Pillar (automobile)

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Typical pillar configurations of a sedan (three box), station wagon (two box) and hatchback (two box) from the same model range.
Typical pillar configurations of a sedan (three box) and station wagon (two box) from the same model range.
Diagram of a five-door hatchback (two-box) superimposed over the station wagon (two-box) from the same model range—in this case, both with a D-pillar.

Pillars are the vertical or near vertical supports of an automobile's window area or greenhouse—designated respectively as the A, B, C or D-pillar moving in profile view from the front to rear.

In American and British English, the pillars are sometimes referred to as posts (A-post, B-post etc.).

Applications[edit]

Consistently denoting a roof's successive structural member provides a reference point for discussion. As an example, rescue teams employ pillar nomenclature to facilitate communication when cutting vehicles, for example with the jaws of life.

Pillars are implied, whether they exist or not; where a design's greenhouse features a break between windows or doors without vertical support at that position, the non-existent pillar is "skipped" when naming the other pillars. Thus a 2-door coupé or a three box designed sedan could have its rearmost pillar called the C-pillar even in the absence of a B-pillar. Conversely additional doors will create additional B-pillars; the B-pillars are then numbered, B1, B2, and so forth.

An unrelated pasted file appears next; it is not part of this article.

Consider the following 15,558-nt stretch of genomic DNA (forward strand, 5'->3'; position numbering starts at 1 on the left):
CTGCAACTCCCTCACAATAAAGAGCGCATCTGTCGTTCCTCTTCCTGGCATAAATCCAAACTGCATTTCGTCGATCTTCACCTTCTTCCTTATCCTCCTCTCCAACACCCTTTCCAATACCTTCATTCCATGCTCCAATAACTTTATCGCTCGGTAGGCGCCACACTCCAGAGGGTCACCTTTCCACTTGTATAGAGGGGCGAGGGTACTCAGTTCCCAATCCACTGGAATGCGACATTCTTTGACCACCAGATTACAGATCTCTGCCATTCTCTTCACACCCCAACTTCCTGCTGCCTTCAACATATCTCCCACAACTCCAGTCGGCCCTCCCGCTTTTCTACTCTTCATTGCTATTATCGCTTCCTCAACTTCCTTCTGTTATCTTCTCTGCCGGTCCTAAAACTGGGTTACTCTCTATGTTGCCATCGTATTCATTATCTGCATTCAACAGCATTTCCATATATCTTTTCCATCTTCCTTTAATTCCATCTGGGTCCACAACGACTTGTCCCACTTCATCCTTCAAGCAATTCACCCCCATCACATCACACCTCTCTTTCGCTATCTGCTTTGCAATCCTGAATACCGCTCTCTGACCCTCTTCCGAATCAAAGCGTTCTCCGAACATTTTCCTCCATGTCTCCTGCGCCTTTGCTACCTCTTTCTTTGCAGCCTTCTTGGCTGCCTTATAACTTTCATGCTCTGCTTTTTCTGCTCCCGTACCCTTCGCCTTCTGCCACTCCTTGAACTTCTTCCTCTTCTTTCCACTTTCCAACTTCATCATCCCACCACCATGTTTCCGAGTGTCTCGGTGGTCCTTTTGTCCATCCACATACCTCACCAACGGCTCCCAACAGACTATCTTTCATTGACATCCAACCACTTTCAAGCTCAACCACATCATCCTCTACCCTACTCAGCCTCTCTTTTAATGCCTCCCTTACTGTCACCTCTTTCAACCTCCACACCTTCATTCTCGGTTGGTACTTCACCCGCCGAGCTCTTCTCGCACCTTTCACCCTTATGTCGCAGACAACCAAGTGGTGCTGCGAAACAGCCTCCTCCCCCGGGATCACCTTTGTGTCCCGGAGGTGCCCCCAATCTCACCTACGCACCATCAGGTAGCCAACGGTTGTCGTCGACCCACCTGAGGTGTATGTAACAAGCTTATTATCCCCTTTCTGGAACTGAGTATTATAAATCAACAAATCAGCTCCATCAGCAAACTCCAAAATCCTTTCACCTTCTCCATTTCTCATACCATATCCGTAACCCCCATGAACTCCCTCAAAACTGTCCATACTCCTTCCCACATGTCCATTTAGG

Vehicles omitting the B-pillar were once widely called pillarless hardtops or hardtops. In the early 1970s, General Motors broadened their definition of "hardtop" to include models with a B-pillar: "up to then, everybody thought a hardtop was a car without a center pillar."[1]

Pillars are implied, whether they exist or not; the non-existent pillar is "skipped" when naming the other pillars.

In addition to the pillar nomenclature derived from viewing an automobile in profile, some older cars have a two-part windshield or split rear window, with the two halves separated by a pillar.

See also[edit]

References[edit]

  1. ^ Lund, Robert (June 1974). "Detroit Listening Post — same cars, different label". Popular Mechanics 141 (6): 42. Retrieved 2010-01-20. 

External links[edit]